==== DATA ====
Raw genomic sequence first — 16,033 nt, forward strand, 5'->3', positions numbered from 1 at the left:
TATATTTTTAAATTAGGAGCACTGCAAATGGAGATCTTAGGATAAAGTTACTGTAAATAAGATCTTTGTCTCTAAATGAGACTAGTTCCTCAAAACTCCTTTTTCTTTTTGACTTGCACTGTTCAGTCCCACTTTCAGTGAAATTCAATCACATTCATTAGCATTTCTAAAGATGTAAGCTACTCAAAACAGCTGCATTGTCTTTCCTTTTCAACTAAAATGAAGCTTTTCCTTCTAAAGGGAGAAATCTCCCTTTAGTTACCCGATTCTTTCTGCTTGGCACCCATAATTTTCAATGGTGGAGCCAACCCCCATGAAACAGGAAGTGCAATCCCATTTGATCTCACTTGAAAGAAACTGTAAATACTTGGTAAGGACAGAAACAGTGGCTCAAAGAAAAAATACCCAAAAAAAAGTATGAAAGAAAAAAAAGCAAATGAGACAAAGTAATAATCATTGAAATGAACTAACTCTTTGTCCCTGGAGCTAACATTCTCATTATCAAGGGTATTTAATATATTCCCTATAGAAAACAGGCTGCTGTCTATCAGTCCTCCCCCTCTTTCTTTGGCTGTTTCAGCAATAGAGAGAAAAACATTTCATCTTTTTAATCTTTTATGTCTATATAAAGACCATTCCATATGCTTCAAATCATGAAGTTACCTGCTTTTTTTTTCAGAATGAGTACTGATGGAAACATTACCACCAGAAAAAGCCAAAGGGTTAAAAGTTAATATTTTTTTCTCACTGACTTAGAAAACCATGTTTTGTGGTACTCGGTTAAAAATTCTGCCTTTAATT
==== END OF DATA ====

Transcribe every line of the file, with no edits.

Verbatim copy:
Raw genomic sequence first — 16,033 nt, forward strand, 5'->3', positions numbered from 1 at the left:
TATATTTTTAAATTAGGAGCACTGCAAATGGAGATCTTAGGATAAAGTTACTGTAAATAAGATCTTTGTCTCTAAATGAGACTAGTTCCTCAAAACTCCTTTTTCTTTTTGACTTGCACTGTTCAGTCCCACTTTCAGTGAAATTCAATCACATTCATTAGCATTTCTAAAGATGTAAGCTACTCAAAACAGCTGCATTGTCTTTCCTTTTCAACTAAAATGAAGCTTTTCCTTCTAAAGGGAGAAATCTCCCTTTAGTTACCCGATTCTTTCTGCTTGGCACCCATAATTTTCAATGGTGGAGCCAACCCCCATGAAACAGGAAGTGCAATCCCATTTGATCTCACTTGAAAGAAACTGTAAATACTTGGTAAGGACAGAAACAGTGGCTCAAAGAAAAAATACCCAAAAAAAAGTATGAAAGAAAAAAAAGCAAATGAGACAAAGTAATAATCATTGAAATGAACTAACTCTTTGTCCCTGGAGCTAACATTCTCATTATCAAGGGTATTTAATATATTCCCTATAGAAAACAGGCTGCTGTCTATCAGTCCTCCCCCTCTTTCTTTGGCTGTTTCAGCAATAGAGAGAAAAACATTTCATCTTTTTAATCTTTTATGTCTATATAAAGACCATTCCATATGCTTCAAATCATGAAGTTACCTGCTTTTTTTTTCAGAATGAGTACTGATGGAAACATTACCACCAGAAAAAGCCAAAGGGTTAAAAGTTAATATTTTTTTCTCACTGACTTAGAAAACCATGTTTTGTGGTACTCGGTTAAAAATTCTGCCTTTAATT